Daniel's Unicorn Dream

      Daniel lived his life in captivity, a soothsayer for kings. From the time he was brought to Nebuchadnezzar as a child, he saw visions at night. He knew secrets, could read the future in the throw of the stones, and understood the significance of numbers. It was in Sushan, as he was sleeping on the ground, that Daniel first saw the unicorn.

     At that time, Daniel was worried; his visions chased him all night long, and for many months he had not been still in his mind. For once, he would have liked a night to pass without event, without shimmering edges. This night, the winds blew around him, and he buried his face in his sleeves. Eventually he fell asleep, but once again his sleep was troubled. In his dream he was at the River Ulai. By its bank stood a ram with two horns, one larger than the other. The ram was growing; it expanded with every breath, and its gray sides looked like smooth brains. With every breath, it grew to the west, and the north, and the south. It was invincible.

     Then the unicorn appeared It looked like a goat, stood above the curve of the river, and its eyes were white and red with rage. With lowered horn it stalked across the river toward the ram. With its every footstep ripples swelled outward and broke against the banks like tidal waves. The wind whipped around its horn and sounded low, like thunder, like the call of whales; and lightning splintered from the tip of its horn.

     The unicorn pursued the ram until the two animals were facing each other. The ram backed up, the unicorn pushed forward. Finally the two beasts stood still. They both lowered their horns and stamped upon the ground with their hoofs. The unicorn lunged at the ram's head; with a swoop of its swordAike horn, it severed the horns of the ram, knocked the beast into the river and trampled it. The muddy waters of the Ulai swiHed scarlet.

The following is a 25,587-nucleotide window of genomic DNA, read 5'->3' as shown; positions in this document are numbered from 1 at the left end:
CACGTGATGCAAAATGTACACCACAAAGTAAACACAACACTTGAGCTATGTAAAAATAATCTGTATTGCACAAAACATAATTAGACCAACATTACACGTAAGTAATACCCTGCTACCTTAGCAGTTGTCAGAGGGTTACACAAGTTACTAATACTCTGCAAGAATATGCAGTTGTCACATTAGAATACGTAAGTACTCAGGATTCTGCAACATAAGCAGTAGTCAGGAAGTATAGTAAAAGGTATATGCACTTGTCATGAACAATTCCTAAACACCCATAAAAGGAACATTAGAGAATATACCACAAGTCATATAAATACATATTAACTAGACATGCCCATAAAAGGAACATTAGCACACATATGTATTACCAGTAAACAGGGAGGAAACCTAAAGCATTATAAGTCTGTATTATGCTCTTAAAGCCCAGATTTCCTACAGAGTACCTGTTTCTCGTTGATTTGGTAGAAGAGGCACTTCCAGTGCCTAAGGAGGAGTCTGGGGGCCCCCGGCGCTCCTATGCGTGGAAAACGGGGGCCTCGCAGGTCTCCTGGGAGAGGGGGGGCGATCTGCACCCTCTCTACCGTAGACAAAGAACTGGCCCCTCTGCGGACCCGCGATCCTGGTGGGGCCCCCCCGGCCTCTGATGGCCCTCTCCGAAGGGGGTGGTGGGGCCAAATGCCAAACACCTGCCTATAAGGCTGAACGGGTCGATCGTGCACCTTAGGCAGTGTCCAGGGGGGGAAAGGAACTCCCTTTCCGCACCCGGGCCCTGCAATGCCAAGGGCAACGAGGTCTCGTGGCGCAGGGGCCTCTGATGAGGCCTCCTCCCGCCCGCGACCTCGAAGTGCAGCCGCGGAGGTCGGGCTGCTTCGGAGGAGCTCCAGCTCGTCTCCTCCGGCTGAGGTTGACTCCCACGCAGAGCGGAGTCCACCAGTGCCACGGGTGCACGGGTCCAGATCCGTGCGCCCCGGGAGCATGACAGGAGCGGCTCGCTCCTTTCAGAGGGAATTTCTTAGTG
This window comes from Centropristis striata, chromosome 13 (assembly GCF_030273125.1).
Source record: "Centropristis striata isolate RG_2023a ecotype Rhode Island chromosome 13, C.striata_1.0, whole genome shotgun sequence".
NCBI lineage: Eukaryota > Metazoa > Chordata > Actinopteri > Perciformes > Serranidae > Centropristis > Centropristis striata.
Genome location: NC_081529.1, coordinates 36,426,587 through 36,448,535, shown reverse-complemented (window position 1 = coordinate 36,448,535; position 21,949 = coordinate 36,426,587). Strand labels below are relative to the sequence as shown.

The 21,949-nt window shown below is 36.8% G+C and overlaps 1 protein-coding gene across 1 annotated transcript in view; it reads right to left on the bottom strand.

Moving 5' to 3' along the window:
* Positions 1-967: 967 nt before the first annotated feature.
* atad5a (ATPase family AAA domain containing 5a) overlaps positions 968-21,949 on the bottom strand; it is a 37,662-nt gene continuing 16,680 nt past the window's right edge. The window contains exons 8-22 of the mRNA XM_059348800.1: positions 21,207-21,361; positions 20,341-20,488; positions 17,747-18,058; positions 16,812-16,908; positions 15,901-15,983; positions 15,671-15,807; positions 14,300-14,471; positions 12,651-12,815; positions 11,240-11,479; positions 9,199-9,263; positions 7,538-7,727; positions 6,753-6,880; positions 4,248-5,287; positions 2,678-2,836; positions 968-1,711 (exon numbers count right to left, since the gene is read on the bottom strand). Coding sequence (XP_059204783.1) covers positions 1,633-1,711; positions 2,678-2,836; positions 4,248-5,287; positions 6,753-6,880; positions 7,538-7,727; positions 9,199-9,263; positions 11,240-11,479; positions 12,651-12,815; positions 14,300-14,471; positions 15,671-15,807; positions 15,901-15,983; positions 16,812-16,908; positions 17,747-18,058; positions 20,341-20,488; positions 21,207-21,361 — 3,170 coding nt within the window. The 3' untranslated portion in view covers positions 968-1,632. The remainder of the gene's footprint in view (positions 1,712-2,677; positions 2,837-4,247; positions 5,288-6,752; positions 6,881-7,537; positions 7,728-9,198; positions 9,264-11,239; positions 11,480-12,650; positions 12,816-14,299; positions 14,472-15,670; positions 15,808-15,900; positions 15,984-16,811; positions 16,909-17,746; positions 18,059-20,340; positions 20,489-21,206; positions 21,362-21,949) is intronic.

Then the unicorn began to grow. Its single horn, now tipped with blood, broke off, and in its place there sprung up four smaller horns. Out of one of them sprouted yet another, which grew greater than the others until it touched the heavens. Stars plummeted in a veil of sparks and the ground was covered with the dust of comets.

     Daniel knew not what the dream meant, and he was faint with confusion and worry. Searching for meaning he dipped his fingers in the river and touched the cast-off horn of the unicorn. At once, he heard a voice from between the banks of the Ulai that made the earth beneath him vibrate. He whirled around, and saw before him the Angel Gabriel, with wings like rainbows.

     Gabriel told him what the vision meant. The ram's two horns were the kings of Media and Persia~and although one king was greater than the other, they lived together side by side. But then the rough unicorn with its one horn approached; the horn was Alexander, the ruler of Greece, who one day would conquer the other kingdoms with his sword. But his kingdom, great as it would be, would not last. Four kings without his power would rise up when he died and divide his kingdom among them. One kingdom would become four, and out of one of those would come Antiochus Epiphanes, who would persecute the Jews and defile the temple.

     That night, Daniel became sick and all the next day was nauseous and could not eat. Nonetheless, he went about his daily tasks and was relieved when, the next night, his sleep was cloudy and unremarkable. Daniel told his vision to the king. And in time the events he had prophesied came to pass.